Although diverse data capturing technologies exist, manufacturers still struggle to use them. It's due to this major challenge that the goal of data-driven manufacturing seems all the more unachievable.
However, there are a few data driven approaches you can take when optimizing production efficiency. These approaches include making use of Industrial IoT to capture shop floor data, deploying shop floor edge computing devices, or manually inputting machine statistics into excel sheets for further analysis. The prior two options are digital solutions with automated processes while the latter is manual. As is to be expected, digitization wins and makes capturing shop floor data and putting it to work, a more streamlined process.
With this in mind, it will be helpful to dive deeper into what it means to be a data driven manufacturer, what benefits and challenges you may experience from launching data-focused programs, and what tangible strategies you can adopt as you progress in your analytical maturity.
The MachineMetrics performance dashboard on the shop floor.
Data driven manufacturing is an approach to production that allows facts and a strict set of manufacturing KPIs to guide decision-making, as opposed to guesses, anecdotal evidence, or “gut feelings.”
It is an approach that leverages data from shop floor equipment, operators, the supply chain, among other sources, to enable manufacturers to make better decisions as they work to reduce costs and increase operational efficiency.
Emerging technology is giving more manufacturers the ability to collect and process data from their operations, which is leading to a surge in the use of manufacturing analytics. However, not all analytics are the same.
In order to successfully leverage data in an operation, you first need to be able to collect accurate data that can be effectively processed and displayed in such a way that is easy for the user to consume.
For example, if you were to manually collect machine performance data on a clipboard, there is not only a large commitment of time to complete it, but there is also a high likelihood of human error. On the other hand, collecting data directly from machines via the PLC produces a highly accurate and unbiased stream of data. Both solutions here can be considered “data driven” but the latter is far superior and will lead to better decision making.
Increased Visibility: The allure of data driven manufacturing is that leaders on the shop floor and the corporate office can have a deeper understanding of performance based on the data being collected across the organization. Data provides insight into not only individual asset performance, but operations as a whole. This helps decision-makers pinpoint areas for opportunity, whether it be poor performing shifts, recurring machine downtime, or other production bottlenecks.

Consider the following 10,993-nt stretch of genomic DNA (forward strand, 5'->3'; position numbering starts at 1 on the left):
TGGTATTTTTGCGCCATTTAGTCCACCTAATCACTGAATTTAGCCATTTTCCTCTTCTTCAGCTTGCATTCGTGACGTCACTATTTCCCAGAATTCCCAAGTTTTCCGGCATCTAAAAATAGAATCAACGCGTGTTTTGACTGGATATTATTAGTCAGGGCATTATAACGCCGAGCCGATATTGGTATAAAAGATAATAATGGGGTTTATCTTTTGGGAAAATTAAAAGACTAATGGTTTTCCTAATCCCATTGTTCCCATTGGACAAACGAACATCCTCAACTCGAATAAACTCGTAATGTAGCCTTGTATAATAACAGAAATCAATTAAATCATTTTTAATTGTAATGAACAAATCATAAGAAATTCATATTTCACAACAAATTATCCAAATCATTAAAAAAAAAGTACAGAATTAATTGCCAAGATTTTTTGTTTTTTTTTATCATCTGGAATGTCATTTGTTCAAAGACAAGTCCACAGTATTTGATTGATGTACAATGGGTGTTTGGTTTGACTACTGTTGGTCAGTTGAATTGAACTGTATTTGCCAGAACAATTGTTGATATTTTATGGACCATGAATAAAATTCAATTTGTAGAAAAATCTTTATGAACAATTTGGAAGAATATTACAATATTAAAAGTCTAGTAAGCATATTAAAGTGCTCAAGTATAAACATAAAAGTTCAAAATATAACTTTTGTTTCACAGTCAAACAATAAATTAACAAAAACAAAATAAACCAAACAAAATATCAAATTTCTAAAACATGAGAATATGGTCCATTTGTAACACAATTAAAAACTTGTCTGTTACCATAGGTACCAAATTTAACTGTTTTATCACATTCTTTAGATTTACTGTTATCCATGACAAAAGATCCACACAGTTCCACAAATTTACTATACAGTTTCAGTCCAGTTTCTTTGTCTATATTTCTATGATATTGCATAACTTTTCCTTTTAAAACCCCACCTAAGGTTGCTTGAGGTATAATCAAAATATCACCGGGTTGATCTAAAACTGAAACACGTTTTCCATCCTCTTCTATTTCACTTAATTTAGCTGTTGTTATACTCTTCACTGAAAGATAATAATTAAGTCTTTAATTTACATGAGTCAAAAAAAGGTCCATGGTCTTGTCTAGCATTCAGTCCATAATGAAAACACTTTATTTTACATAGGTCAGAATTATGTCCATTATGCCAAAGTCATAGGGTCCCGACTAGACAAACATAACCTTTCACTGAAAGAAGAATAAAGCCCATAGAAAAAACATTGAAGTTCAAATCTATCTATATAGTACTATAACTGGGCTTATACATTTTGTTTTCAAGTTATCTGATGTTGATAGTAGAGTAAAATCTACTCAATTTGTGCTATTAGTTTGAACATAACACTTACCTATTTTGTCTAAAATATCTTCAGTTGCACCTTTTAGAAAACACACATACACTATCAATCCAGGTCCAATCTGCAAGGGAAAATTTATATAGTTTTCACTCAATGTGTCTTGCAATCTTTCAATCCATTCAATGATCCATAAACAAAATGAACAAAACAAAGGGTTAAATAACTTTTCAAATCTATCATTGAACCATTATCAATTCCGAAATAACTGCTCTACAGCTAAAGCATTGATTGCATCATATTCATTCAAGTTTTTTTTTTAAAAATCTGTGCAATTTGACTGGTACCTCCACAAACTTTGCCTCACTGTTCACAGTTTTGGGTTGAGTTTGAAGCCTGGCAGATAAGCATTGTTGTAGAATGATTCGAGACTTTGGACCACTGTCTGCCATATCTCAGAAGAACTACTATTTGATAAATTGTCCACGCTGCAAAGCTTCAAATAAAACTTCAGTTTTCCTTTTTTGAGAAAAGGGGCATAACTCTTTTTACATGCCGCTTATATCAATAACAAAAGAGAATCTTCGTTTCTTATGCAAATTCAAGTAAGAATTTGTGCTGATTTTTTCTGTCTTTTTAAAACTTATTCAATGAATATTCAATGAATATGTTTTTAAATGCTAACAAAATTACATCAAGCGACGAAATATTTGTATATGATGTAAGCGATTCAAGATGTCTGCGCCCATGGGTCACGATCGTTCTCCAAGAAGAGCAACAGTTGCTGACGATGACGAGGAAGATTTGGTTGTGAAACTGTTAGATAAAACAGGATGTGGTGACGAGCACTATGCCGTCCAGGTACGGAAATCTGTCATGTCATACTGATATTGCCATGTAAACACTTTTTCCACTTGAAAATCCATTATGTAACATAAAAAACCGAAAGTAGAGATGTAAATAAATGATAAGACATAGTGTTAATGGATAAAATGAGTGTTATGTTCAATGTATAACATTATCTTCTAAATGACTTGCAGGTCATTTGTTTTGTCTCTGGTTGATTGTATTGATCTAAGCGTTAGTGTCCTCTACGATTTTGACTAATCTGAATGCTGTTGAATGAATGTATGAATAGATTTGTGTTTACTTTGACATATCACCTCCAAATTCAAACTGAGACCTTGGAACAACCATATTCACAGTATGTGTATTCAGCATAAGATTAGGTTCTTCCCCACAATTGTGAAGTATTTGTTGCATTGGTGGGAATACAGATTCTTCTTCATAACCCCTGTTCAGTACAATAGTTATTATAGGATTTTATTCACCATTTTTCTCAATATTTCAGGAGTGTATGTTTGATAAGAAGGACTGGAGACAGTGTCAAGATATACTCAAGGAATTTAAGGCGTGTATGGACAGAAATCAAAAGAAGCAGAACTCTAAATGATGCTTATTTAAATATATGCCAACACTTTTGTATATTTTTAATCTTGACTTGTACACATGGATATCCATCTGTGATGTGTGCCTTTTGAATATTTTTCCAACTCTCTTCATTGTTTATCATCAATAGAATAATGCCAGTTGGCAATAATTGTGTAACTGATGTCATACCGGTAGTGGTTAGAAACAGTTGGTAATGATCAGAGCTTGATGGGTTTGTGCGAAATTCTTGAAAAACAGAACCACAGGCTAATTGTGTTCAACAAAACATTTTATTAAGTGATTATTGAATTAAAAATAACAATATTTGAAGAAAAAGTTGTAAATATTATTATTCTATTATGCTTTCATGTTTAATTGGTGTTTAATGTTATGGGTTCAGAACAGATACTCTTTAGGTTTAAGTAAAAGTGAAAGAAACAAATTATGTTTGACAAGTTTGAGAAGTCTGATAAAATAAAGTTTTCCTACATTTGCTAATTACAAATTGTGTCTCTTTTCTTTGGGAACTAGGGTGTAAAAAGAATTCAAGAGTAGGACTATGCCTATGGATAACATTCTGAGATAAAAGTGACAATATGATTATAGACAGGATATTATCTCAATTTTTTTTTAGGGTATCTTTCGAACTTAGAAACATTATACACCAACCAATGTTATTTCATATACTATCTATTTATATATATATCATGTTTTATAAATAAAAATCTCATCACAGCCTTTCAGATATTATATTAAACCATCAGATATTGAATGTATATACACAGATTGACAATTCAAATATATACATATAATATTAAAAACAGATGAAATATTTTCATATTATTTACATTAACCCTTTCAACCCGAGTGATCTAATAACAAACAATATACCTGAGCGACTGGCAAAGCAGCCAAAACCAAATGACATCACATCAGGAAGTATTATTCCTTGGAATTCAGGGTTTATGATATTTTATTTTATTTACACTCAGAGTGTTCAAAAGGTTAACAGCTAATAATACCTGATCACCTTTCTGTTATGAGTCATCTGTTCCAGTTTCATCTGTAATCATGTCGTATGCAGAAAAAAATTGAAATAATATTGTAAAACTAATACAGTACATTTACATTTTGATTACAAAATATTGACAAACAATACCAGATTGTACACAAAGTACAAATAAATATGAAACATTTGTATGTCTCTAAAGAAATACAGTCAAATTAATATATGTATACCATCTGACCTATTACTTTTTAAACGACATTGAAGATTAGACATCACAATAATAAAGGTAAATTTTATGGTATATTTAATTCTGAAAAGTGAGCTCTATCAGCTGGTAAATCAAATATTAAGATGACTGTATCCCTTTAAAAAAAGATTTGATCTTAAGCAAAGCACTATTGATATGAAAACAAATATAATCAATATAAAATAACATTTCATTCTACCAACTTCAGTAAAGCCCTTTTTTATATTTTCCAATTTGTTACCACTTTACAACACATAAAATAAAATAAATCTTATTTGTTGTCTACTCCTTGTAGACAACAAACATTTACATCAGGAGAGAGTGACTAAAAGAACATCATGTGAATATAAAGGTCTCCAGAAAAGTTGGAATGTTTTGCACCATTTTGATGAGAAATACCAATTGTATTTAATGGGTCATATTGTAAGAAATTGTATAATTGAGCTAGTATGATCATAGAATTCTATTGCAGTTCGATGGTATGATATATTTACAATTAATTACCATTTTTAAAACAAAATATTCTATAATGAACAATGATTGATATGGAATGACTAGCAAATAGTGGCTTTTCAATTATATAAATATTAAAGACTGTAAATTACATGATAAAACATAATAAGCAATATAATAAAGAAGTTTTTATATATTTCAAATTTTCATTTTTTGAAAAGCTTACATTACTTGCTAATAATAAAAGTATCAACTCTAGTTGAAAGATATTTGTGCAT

AI and Machine Learning: With large data sets, manufacturers have the ability to run machine learning algorithms that help to solve complex problems. For example, our data science team leveraged unsupervised machine learning to detect CNC anomalies. It’s with analytical efforts like this that manufacturers can adopt advanced practices such as predictive maintenance. Without the processing capabilities or access to data, even simplistic forms of data-based decision-making would not be possible.
Automation: There are two categories of automation that data driven strategies can support. The first is the automated collection of data. If an operation is properly outfitted with devices to collect data and software to process it, the process of data collection no longer requires manual effort.
The second component of automation is the use of data for automated decision making. As manufacturers progress in their analytical journey, they move from descriptive to predictive analytics. This means that they first use data to understand what has happened or is currently happening, but eventually mature to understand what can happen and have the opportunity to take action on it autonomously.
Cost Savings: Data complements lean manufacturing as it gives manufacturers the information they need to streamline production processes and minimize waste. Without the hard data, it’s difficult to accurately measure production improvements and be sure that changes have resulted in cost savings.
For example, Carolina Precision Manufacturing, a small-diameter, close tolerance CNC Swiss turned parts manufacturer, saved $1.5 million in one year by rolling out an IoT platform to ensure full data visibility. In the case study, it explains how they were able to increase production efficiency, optimize machine utilization, and drive operator accountability.